To find out more about ESMO please visit www.esmo.org
CONTICANET is a European network of excellence entirely dedicated to connective tissue tumors of the soft part and viscera, working hand in hand with the twin partner Eurobonet itself dedicated to bone sarcomas. Seeking to promote a better understanding of these rare tumors, and to harmonize and optimize their treatment on the European level, the CONTICANET network is especially committed to the characterization of novel molecular entities, identification of the mechanisms of oncogenesis, organizing annotated tumor banks, preclinical testing, and clinical investigations of novel agents and local treatment options, all this in partnership with patients' associations, and with the aim to promote novel standards of treatment and management of tumors, with ESMO.
To find out more about CONTICANET please visit http://www.conticanet.eu/html/
EuroBoNet is the first European Network of excellence dedicated to bone tumors seeking to integrate research among top notch bone sarcoma referral centers. Integration and optimization of technical platforms, diagnostic expertise and research skills represent the backbone of the consortium.
To find more about EuroBoNet please visit http://www.eurobonet.eu
About the Istituto Nazionale per lo Studio e la Cura dei Tumori
The Istituto Nazionale Tumori, Milano, is the largest cancer clinical research institute in Italy, with more than 400 beds in service and 250 staff clinicians, as well as over 300 experimental oncology personnel. While its history dates back to 1928, more than 13,000 in-patients are currently admitted each year, and more than 800,000 out-patient visits are carried out. Forty percent of patients come from outside the Lombardy region. All the more, the institute serves as a national referral center for adult soft tissue sarcomas, with more than one thousand patients seen for consultation each year, and 250 undergoing surgery of localized sarcomas. It coordinates the 'Italian Network on Rare Tumors,' a national effort aimed at improving quality of care on rare adult solid tumors in Italy, through distant patient-sharing on a nationwide basis. Mainly through its active links with the Italian Sarcoma Group and the EORTC Soft Tissue and Bone Sarcoma Group, the Istituto Nazionale Tumori has been involved in most of the major clinical studies performed on adult soft tissue sarcomas and GIST in Europe over the last decades, and also provided several original contributions to basic and translational research as well.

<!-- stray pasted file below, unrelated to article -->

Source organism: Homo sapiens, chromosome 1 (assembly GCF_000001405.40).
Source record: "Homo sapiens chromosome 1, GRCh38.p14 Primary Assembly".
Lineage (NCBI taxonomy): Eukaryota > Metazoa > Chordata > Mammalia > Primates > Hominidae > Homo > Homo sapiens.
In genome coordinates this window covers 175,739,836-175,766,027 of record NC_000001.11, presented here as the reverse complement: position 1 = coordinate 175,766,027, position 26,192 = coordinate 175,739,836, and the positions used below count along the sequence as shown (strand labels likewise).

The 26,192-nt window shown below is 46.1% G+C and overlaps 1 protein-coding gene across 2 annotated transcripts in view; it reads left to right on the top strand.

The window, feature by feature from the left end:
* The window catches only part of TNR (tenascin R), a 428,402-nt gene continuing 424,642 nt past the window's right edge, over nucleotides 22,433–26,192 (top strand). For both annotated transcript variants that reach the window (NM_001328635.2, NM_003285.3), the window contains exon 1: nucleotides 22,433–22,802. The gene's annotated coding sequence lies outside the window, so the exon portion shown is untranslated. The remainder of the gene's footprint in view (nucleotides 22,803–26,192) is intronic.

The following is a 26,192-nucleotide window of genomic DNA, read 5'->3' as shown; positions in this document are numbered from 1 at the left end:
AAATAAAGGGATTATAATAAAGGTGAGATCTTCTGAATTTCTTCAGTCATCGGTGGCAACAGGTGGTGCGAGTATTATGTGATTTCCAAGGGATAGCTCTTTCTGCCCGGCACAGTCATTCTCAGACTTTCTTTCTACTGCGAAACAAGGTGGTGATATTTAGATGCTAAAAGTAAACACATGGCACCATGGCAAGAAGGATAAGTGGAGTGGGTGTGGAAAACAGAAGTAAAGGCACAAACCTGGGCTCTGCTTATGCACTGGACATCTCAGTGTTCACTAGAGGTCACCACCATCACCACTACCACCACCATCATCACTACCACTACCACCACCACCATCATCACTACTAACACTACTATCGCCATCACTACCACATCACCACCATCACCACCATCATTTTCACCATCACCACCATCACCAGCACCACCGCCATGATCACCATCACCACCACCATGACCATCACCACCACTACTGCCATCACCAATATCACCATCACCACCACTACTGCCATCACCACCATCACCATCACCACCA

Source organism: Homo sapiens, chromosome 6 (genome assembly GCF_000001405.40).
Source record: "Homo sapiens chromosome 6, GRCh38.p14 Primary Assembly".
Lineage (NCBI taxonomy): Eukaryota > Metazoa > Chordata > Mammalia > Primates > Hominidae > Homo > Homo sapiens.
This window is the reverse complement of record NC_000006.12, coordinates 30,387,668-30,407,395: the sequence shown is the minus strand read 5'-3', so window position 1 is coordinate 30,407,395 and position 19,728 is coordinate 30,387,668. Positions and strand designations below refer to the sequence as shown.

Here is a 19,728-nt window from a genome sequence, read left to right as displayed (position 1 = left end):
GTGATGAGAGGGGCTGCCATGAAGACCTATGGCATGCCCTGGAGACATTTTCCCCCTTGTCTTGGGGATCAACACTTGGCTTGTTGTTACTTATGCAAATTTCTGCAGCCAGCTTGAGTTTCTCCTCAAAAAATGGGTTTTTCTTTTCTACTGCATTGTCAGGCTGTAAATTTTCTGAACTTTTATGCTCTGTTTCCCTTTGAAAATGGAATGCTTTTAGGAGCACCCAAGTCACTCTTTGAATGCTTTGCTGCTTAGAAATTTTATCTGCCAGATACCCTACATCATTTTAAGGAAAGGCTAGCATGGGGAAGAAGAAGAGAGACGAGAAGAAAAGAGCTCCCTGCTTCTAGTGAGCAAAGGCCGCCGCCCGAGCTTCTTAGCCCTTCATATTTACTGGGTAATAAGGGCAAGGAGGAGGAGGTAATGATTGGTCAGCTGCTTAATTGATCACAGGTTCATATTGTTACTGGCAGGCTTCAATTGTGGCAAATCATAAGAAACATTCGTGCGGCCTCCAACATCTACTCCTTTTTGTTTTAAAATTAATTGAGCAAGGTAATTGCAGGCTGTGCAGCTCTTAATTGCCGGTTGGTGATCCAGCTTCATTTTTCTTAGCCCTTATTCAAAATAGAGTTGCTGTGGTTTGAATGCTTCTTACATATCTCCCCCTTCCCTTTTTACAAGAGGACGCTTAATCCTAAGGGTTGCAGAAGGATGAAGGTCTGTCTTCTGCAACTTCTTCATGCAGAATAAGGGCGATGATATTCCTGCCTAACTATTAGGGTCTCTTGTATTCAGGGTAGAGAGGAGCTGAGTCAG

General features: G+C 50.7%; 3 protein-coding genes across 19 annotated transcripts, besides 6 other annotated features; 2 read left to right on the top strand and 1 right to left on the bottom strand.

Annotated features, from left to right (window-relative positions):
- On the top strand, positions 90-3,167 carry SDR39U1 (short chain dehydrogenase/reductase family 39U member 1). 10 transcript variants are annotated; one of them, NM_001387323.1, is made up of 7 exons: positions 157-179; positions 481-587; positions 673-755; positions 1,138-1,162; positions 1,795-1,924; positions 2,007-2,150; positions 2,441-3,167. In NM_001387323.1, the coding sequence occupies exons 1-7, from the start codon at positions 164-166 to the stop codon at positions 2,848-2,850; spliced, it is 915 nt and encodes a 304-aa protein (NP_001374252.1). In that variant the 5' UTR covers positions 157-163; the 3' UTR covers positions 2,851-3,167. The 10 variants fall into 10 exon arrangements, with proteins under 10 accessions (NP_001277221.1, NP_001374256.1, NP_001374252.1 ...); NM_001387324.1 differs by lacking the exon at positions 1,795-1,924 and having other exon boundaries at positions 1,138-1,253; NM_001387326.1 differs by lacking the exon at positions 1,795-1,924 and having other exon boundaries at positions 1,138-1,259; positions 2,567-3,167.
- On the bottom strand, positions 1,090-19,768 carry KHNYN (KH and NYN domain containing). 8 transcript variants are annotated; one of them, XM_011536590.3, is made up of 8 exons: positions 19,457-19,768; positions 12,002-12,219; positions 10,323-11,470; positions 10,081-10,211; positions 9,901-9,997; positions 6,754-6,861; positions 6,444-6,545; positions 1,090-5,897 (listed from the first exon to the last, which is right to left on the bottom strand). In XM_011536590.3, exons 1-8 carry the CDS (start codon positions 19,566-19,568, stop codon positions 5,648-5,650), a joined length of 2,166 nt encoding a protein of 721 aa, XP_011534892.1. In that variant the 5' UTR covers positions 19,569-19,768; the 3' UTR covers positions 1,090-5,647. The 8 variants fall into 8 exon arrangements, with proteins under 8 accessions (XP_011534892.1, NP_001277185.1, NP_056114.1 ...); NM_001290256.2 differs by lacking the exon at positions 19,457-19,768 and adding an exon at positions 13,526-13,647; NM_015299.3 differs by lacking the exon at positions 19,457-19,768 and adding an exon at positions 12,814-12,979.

To find out more about the Istituto Nazionale per lo Studio e la Cura dei Tumori please visit www.istitutotumori.mi.it
Vanessa Pavinato | EurekAlert!
'Living bandages': NUST MISIS scientists develop biocompatible anti-burn nanofibers
16.02.2018 | National University of Science and Technology MISIS
New process allows tailor-made malaria research
16.02.2018 | Eberhard Karls Universität Tübingen
For the first time, a team of researchers at the Max-Planck Institute (MPI) for Polymer Research in Mainz, Germany, has succeeded in making an integrated circuit (IC) from just a monolayer of a semiconducting polymer via a bottom-up, self-assembly approach.
In the self-assembly process, the semiconducting polymer arranges itself into an ordered monolayer in a transistor. The transistors are binary switches used...
Breakthrough provides a new concept of the design of molecular motors, sensors and electricity generators at nanoscale
Researchers from the Institute of Organic Chemistry and Biochemistry of the CAS (IOCB Prague), Institute of Physics of the CAS (IP CAS) and Palacký University...
For photographers and scientists, lenses are lifesavers. They reflect and refract light, making possible the imaging systems that drive discovery through the microscope and preserve history through cameras.
But today's glass-based lenses are bulky and resist miniaturization. Next-generation technologies, such as ultrathin cameras or tiny microscopes, require...
Scientists from the University of Zurich have succeeded for the first time in tracking individual stem cells and their neuronal progeny over months within the intact adult brain. This study sheds light on how new neurons are produced throughout life.
The generation of new nerve cells was once thought to taper off at the end of embryonic development. However, recent research has shown that the adult brain...
Theoretical physicists propose to use negative interference to control heat flow in quantum devices. Study published in Physical Review Letters
Quantum computer parts are sensitive and need to be cooled to very low temperatures. Their tiny size makes them particularly susceptible to a temperature...
15.02.2018 | Event News
13.02.2018 | Event News
12.02.2018 | Event News
19.02.2018 | Information Technology
19.02.2018 | Ecology, The Environment and Conservation
19.02.2018 | Life Sciences